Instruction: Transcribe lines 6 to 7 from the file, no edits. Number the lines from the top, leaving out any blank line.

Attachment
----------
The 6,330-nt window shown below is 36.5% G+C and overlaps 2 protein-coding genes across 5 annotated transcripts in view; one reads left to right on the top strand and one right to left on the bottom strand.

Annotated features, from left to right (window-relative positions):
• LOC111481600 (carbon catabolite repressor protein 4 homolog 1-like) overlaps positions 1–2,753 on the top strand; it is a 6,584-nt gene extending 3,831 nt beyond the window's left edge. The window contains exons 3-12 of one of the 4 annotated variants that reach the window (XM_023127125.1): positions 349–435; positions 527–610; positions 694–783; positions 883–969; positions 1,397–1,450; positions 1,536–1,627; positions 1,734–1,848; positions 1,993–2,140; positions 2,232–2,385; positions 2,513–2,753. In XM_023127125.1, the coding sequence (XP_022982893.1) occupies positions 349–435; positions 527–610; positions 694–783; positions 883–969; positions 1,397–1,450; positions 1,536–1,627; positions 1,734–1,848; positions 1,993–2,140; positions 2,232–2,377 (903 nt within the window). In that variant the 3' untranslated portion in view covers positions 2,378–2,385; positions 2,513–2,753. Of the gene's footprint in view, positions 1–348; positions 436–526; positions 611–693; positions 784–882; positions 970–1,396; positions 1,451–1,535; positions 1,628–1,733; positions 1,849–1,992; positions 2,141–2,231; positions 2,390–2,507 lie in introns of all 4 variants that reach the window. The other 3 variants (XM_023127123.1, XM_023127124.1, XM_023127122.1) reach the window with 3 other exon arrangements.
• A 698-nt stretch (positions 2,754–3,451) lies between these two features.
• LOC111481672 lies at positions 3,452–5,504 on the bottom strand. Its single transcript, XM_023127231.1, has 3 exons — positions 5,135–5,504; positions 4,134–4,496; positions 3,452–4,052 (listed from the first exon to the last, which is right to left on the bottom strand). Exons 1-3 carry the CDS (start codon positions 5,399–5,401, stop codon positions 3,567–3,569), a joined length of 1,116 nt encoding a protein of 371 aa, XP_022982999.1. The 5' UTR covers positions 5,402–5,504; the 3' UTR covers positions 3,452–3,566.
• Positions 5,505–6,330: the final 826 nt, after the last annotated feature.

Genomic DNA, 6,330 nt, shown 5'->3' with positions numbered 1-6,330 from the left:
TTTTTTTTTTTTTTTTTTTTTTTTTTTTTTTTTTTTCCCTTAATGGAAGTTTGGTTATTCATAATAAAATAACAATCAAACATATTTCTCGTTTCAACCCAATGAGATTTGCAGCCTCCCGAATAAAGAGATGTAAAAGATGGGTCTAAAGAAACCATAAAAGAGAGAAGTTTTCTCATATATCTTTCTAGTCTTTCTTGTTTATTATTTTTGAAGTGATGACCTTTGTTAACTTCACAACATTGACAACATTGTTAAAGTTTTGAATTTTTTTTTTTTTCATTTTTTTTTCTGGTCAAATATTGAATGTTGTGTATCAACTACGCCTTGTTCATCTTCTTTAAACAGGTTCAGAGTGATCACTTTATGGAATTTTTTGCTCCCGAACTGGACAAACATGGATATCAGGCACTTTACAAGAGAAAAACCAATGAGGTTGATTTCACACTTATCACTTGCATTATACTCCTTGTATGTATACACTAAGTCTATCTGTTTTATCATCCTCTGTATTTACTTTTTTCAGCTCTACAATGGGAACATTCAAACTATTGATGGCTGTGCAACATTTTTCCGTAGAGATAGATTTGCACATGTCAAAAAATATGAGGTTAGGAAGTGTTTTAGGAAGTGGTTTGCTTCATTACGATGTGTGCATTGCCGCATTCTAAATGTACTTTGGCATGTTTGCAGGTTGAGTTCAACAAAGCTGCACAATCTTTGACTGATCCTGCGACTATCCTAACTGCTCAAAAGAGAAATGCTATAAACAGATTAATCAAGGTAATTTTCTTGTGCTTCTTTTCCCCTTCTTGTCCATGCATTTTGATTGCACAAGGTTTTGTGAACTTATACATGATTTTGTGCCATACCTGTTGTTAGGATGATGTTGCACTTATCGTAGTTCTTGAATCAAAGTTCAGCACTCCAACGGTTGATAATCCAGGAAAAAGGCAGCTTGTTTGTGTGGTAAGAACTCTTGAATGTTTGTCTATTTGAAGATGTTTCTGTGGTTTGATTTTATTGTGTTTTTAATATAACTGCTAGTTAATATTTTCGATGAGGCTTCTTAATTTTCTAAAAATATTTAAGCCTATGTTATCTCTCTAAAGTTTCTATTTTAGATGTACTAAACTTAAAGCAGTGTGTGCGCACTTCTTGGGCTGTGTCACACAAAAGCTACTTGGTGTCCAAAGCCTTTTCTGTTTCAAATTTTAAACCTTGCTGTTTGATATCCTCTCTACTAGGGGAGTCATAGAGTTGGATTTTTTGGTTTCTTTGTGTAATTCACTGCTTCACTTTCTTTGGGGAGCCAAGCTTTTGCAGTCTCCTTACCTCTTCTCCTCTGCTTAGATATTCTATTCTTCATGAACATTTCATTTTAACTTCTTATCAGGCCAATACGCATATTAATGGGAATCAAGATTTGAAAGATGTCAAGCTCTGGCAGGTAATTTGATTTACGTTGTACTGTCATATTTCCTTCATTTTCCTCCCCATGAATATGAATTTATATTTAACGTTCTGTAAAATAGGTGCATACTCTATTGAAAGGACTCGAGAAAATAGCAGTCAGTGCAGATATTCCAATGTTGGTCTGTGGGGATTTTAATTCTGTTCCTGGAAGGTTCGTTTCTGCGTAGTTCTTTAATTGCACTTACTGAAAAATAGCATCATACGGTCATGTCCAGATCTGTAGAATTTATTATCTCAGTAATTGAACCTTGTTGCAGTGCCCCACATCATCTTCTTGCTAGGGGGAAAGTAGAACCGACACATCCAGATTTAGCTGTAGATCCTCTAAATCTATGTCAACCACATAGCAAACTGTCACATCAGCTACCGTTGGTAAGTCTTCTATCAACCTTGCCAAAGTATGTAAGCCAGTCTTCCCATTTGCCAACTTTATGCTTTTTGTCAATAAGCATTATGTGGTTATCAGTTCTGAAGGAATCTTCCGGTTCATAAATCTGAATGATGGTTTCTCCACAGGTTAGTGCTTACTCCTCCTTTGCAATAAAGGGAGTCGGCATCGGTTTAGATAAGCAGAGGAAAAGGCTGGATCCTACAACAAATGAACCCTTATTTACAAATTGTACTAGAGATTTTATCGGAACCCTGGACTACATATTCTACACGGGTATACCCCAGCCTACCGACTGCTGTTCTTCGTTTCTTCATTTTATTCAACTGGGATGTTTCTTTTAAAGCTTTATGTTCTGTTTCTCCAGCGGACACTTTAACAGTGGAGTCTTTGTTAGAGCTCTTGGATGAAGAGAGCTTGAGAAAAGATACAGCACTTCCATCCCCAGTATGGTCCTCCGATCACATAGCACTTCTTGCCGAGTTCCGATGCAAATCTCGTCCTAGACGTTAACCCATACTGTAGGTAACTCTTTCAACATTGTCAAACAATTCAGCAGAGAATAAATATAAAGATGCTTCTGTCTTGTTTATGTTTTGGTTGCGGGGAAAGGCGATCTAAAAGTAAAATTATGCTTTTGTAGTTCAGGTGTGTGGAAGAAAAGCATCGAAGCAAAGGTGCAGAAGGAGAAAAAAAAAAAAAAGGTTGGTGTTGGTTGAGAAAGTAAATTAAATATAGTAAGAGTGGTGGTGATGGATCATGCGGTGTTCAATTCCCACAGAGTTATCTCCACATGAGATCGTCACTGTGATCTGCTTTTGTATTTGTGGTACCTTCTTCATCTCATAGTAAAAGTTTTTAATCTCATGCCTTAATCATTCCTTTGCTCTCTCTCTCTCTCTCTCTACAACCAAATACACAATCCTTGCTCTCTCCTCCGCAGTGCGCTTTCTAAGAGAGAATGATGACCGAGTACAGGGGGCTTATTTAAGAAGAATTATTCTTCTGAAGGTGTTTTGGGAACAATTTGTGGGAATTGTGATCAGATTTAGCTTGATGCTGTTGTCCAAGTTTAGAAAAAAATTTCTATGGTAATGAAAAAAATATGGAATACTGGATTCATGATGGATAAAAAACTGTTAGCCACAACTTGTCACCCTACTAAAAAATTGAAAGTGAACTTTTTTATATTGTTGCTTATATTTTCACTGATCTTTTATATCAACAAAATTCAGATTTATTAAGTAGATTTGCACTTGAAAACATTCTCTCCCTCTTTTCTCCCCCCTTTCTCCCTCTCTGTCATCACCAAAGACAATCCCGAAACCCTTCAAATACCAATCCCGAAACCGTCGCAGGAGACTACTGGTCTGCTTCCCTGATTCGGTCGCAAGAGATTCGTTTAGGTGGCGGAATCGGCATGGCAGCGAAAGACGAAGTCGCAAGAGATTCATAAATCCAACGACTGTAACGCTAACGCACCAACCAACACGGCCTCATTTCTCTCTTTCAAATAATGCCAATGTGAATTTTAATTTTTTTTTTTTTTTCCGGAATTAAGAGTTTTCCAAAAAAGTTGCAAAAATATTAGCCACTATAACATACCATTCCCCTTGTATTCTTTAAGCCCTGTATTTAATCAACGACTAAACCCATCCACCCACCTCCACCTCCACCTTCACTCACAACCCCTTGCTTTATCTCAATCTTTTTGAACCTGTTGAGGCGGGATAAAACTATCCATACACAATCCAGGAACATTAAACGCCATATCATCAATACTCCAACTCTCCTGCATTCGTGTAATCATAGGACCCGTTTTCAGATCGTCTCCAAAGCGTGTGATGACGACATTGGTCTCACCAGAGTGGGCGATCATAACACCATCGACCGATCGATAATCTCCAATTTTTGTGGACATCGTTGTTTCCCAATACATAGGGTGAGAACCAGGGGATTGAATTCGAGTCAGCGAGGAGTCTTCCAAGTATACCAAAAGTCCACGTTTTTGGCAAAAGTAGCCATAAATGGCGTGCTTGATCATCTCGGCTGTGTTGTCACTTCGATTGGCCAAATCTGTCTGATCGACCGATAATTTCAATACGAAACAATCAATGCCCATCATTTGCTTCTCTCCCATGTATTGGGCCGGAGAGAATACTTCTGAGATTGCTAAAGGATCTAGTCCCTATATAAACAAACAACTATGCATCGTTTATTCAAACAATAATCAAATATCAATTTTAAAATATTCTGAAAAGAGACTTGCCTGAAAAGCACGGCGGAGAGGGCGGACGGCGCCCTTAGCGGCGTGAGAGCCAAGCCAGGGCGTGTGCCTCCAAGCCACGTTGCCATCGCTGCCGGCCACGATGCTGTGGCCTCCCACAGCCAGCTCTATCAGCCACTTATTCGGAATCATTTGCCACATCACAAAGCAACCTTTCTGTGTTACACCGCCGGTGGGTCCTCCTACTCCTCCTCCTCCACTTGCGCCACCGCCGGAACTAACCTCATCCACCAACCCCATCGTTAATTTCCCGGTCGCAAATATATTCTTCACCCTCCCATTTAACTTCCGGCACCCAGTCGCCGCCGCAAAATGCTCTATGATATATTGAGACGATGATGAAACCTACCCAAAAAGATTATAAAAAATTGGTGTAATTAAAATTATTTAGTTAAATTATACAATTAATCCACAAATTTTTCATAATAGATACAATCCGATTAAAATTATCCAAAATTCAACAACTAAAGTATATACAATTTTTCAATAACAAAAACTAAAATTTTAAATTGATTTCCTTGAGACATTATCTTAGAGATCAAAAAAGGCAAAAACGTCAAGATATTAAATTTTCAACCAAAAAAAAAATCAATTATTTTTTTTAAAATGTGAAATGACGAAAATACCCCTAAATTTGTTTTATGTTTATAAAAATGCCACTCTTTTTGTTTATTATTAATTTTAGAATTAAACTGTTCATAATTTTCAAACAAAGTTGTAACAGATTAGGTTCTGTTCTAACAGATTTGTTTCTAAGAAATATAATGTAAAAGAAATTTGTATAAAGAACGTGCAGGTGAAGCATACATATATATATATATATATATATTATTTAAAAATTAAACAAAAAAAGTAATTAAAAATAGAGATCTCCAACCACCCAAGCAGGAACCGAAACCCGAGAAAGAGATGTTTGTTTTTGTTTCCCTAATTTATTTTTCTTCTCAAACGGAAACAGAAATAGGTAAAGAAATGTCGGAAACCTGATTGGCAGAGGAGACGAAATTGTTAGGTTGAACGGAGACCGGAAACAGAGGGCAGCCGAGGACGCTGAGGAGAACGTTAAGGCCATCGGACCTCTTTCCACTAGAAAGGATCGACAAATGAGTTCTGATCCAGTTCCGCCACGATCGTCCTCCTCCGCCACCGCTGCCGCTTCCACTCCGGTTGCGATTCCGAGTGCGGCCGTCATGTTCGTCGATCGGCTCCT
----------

• Positions 5,505–6,330: the final 826 nt, after the last annotated feature.

Genomic DNA, 6,330 nt, shown 5'->3' with positions numbered 1-6,330 from the left: